Yes, it’s official now. I’m on the 2012 International Mathematical Olympiad team bound for Argentina, and if I didn’t make a post about this I would be ashamed to call myself a blogger. So, a little moment of smug self-satisfaction should be justified, I hope? And not to mention, last year’s title of youngest Taiwan contestant is not yet passed? Let’s cue the evil laughter!
…or maybe not.
Here is a simple tabulation of our selection problems:
Algebra x9, Combinatorics x7, Geometry x12, Number Theory x8. In other words a distribution in perfect negative correlation with my estimated ability in each subject. At least, that’s how I’ve always estimated them before about a month ago. Ouch, the last stage was the only one of the three where problem distribution for combinatorics actually reached its fair share. (Alternative interpretation: 2011’s distribution was majorly f123ed up with only one real geometry problem, which just means that this year’s battle will probably be difficult for me. (Alternative alternative interpretation: the evil, nasty, wicked, depraved windmill was actually an outrageous negative for me. Gee, I don’t know how to feel. But I should actually do stuff instead of wildly speculating; let’s get back to the topic.)) The last stage of selection had a pretty steady “Individual Study” was steady. The first mock test had slightly easy problems as 1 and 2 and a completely insurmountable NT problem that was basically adding a zillion unrelated numbers up and having the result magically be divisible by a prime. I finished the first two problems in an hour and spent three and a half on the third, calculating over a hundred values modulo 19 trying to find a pattern. Nothing.
The second mock test was pretty crazy though… an algebra problem given to us by PYC for #4, shortlist G4 as #5, shortlist C6 for #6. #4 looked innocuous, but I waded into the algebraic structure randomly and bam! Wild Logarithm appeared! I stumbled through it despite it more-or-less devolving into a wickedly non-standard functional equation, because it was a #4, and the #4 two weeks ago was also essentially a functional equation and also evil-looking but not very hard but which I had failed. Important lesson: Figuring out when to switch problems is hard! But I dealt with it and was relieved.
#5 was a weakened G4 (part I: cite obvious theorem, part II: draw twenty different magical auxiliary lines). I didn’t take very long to solve #6… a few small cases and I had a complete procedure, after which I quickly returned to #5. I regretted not taking the time to really learn complex bash; I couldn’t even figure out how to drop the perpendicular from a point on the unit circle onto another chord. The tiny bit of regret at losing any chance at significant partial credit was how I ended the test.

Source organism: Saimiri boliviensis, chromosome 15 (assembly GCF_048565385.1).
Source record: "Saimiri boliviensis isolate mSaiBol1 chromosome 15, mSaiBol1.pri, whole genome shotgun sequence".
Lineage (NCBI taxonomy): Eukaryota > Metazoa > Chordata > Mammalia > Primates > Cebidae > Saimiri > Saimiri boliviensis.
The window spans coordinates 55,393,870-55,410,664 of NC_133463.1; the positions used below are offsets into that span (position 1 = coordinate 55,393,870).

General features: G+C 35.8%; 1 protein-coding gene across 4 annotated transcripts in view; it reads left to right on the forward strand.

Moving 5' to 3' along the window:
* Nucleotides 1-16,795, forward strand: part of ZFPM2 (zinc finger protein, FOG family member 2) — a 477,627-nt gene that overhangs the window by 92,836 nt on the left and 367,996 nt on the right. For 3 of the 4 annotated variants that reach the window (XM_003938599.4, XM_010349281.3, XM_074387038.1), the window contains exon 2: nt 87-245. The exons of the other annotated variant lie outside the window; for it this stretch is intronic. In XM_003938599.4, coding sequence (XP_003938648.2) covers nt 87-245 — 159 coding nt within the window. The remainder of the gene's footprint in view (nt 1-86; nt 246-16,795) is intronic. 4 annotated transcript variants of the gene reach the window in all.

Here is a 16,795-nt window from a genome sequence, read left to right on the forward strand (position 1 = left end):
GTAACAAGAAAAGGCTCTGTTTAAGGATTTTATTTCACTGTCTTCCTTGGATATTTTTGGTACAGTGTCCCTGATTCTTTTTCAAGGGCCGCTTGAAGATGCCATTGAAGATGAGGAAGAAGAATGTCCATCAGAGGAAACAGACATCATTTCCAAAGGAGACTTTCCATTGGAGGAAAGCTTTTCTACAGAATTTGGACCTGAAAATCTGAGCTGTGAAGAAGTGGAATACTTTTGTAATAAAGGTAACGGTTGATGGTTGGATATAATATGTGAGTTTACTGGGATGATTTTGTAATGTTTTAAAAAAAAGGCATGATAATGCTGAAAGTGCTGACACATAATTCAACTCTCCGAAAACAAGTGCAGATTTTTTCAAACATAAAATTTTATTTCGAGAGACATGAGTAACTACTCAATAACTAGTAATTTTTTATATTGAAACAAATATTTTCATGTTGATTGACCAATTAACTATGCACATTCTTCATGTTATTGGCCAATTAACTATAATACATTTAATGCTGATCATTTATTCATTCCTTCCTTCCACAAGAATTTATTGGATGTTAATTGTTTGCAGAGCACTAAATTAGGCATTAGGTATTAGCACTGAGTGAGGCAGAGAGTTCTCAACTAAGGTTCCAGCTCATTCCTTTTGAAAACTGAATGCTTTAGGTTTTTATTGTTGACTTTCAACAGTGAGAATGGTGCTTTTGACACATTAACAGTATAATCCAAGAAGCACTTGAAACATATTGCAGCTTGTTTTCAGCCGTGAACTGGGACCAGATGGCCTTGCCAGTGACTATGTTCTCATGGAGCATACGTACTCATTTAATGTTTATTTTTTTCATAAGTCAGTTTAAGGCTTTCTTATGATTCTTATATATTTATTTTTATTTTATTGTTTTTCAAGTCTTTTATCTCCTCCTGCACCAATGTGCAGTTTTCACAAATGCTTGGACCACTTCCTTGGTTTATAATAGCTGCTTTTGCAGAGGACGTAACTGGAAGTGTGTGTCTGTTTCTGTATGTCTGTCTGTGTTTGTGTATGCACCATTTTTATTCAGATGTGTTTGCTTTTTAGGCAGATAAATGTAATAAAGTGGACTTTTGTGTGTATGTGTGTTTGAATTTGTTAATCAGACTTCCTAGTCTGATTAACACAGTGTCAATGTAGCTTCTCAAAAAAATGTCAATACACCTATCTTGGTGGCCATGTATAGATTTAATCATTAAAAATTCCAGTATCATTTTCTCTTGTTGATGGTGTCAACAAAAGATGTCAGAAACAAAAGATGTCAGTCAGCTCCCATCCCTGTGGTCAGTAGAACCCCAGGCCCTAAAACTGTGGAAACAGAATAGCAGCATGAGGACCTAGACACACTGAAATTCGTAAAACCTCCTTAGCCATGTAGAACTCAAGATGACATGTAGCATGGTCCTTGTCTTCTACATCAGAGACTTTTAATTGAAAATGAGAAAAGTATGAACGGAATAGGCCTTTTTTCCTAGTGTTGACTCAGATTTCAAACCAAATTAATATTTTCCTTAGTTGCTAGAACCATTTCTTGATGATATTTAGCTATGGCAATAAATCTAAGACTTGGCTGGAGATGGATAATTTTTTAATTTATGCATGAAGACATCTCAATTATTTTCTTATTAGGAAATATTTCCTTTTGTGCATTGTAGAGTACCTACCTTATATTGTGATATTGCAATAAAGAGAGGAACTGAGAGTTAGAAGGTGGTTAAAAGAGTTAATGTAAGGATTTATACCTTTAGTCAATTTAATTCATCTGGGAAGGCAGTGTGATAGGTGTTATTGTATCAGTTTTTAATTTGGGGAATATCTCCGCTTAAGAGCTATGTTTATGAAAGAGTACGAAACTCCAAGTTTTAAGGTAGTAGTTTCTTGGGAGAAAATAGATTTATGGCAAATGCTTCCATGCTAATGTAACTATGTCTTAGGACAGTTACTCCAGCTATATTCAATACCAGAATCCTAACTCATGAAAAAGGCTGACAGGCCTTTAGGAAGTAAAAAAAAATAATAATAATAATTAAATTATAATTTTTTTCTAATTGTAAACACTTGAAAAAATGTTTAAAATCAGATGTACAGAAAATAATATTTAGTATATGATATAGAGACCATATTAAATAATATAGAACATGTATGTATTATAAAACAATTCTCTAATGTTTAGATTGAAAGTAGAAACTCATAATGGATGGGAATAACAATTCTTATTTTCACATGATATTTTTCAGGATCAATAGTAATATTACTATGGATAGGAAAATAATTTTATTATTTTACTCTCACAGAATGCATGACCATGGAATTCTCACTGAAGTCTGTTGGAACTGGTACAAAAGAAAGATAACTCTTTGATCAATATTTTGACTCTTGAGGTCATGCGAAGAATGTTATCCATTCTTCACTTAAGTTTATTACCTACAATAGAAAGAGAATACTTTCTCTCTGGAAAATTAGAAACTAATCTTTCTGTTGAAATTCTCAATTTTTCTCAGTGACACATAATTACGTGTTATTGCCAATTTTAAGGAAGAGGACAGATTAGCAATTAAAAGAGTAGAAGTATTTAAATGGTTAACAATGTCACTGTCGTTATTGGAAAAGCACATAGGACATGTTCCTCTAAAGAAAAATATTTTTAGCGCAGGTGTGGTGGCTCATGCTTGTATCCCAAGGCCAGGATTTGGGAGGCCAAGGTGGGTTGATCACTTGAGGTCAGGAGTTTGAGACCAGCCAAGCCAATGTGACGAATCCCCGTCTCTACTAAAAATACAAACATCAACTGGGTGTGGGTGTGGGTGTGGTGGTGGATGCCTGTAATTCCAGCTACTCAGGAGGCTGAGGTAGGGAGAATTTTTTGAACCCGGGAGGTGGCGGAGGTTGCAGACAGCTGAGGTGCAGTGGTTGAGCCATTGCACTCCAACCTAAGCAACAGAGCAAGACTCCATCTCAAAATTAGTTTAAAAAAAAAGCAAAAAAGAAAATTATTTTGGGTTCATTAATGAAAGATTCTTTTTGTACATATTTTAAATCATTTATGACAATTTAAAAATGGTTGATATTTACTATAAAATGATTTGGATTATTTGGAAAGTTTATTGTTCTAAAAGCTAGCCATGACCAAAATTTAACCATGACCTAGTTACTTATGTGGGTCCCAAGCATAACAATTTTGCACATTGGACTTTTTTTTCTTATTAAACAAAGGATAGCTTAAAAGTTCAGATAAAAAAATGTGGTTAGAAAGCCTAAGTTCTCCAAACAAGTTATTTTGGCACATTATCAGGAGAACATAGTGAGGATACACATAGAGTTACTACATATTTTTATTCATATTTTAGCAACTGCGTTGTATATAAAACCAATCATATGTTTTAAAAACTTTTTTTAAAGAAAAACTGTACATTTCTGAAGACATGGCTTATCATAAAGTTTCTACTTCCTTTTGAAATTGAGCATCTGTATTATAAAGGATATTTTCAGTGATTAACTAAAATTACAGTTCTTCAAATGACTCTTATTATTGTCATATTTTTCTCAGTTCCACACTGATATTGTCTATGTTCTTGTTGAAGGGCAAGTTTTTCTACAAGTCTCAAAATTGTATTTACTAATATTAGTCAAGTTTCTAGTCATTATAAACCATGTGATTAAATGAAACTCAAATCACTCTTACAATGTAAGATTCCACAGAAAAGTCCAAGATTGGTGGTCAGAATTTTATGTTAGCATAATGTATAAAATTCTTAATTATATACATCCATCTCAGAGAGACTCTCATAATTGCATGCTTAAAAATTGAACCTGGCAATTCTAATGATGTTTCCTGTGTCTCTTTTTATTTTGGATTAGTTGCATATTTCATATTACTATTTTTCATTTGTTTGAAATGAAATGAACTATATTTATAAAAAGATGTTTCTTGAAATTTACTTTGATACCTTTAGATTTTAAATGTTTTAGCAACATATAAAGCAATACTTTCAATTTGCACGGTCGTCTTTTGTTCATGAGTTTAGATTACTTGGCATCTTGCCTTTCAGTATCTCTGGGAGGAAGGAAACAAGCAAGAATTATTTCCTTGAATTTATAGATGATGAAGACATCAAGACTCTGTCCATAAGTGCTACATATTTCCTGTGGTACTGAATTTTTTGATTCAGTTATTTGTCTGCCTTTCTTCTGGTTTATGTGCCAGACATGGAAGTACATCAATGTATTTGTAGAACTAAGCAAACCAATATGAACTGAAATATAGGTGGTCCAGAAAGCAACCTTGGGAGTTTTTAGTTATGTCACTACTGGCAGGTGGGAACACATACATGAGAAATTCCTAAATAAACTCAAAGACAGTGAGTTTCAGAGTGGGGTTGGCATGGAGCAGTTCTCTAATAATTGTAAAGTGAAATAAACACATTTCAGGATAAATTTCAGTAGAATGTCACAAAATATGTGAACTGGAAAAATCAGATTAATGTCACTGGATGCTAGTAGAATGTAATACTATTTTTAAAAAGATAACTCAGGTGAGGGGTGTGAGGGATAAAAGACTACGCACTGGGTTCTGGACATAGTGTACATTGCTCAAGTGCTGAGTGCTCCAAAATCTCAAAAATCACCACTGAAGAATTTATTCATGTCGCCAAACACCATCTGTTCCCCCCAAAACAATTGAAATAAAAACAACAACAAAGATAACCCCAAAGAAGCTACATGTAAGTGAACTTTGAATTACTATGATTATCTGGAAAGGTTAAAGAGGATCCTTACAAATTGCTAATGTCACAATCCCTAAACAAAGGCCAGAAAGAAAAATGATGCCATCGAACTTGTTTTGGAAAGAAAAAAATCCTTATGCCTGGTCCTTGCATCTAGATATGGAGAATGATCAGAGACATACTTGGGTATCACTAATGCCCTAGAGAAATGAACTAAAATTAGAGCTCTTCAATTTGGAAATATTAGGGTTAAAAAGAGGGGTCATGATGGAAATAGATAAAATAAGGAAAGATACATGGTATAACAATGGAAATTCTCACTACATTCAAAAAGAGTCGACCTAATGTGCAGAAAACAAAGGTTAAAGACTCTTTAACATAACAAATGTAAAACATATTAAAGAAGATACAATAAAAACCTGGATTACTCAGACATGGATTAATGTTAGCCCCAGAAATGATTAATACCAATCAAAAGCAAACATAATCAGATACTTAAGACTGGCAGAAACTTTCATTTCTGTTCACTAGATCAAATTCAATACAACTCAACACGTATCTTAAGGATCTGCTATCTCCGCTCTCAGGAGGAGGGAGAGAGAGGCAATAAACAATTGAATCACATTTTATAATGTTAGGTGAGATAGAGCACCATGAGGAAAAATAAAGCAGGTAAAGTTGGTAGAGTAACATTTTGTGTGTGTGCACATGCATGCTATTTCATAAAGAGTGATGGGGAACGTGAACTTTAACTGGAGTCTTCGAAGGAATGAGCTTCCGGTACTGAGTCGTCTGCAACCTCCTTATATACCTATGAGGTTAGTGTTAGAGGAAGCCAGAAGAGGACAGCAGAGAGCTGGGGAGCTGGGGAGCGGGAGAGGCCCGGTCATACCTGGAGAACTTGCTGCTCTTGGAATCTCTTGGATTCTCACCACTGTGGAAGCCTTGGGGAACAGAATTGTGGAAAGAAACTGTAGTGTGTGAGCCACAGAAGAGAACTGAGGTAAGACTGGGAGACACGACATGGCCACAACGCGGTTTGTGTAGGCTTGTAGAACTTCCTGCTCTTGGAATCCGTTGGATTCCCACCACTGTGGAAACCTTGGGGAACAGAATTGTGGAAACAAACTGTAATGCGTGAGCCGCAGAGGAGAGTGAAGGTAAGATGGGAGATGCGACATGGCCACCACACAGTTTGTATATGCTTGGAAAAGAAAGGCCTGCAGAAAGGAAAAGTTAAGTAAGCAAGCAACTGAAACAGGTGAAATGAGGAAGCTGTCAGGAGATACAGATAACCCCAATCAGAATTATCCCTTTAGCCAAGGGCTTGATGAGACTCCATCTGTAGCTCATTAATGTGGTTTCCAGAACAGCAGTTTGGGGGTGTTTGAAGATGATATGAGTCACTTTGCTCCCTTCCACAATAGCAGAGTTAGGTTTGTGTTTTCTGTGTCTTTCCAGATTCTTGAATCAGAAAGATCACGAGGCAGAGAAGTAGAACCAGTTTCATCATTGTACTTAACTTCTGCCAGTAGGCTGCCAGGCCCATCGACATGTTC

Amazingly, after the tests were turned in, I learned that my performance was ridiculous on the opposite side of the scale. Nobody else had found the magical logarithm solution. Most people had only solved or tried #5; some people had stumbled through #4 and found only the all-constant solution, which I was pretty sure was wrong since I verified my magical logarithm solution carefully. Most people stayed away from #6 and nobody else solved it either. So this left me with the crazy situation of being the only person to solve #4 and the only person to solve #6. Not to mention (1) the trivial first part of #5 was worth three out of seven and (2) CLK said my #6 solution was simpler than the official one.
All this meant that I was really not surprised to see my name on the list, ready for lots more problem barraging and PuyoPuyo battles, although this also unfortunately means tons of skipped classes I will have to prepare to make up for, plus the hassle of graduation trip and performance and blah blah blah. It’s not an easy task, that much I will say. But I also feel like my whole passion for math thing has been recharged, so I still have the drive to be in it for the math, as opposed to the competition feeling or scholarships or huge advantage at entering an Ivy League school.
Great, another anticlimactic conclusion paragraph. Okay, the post title sounds cool but only barely makes sense. I’m sorry.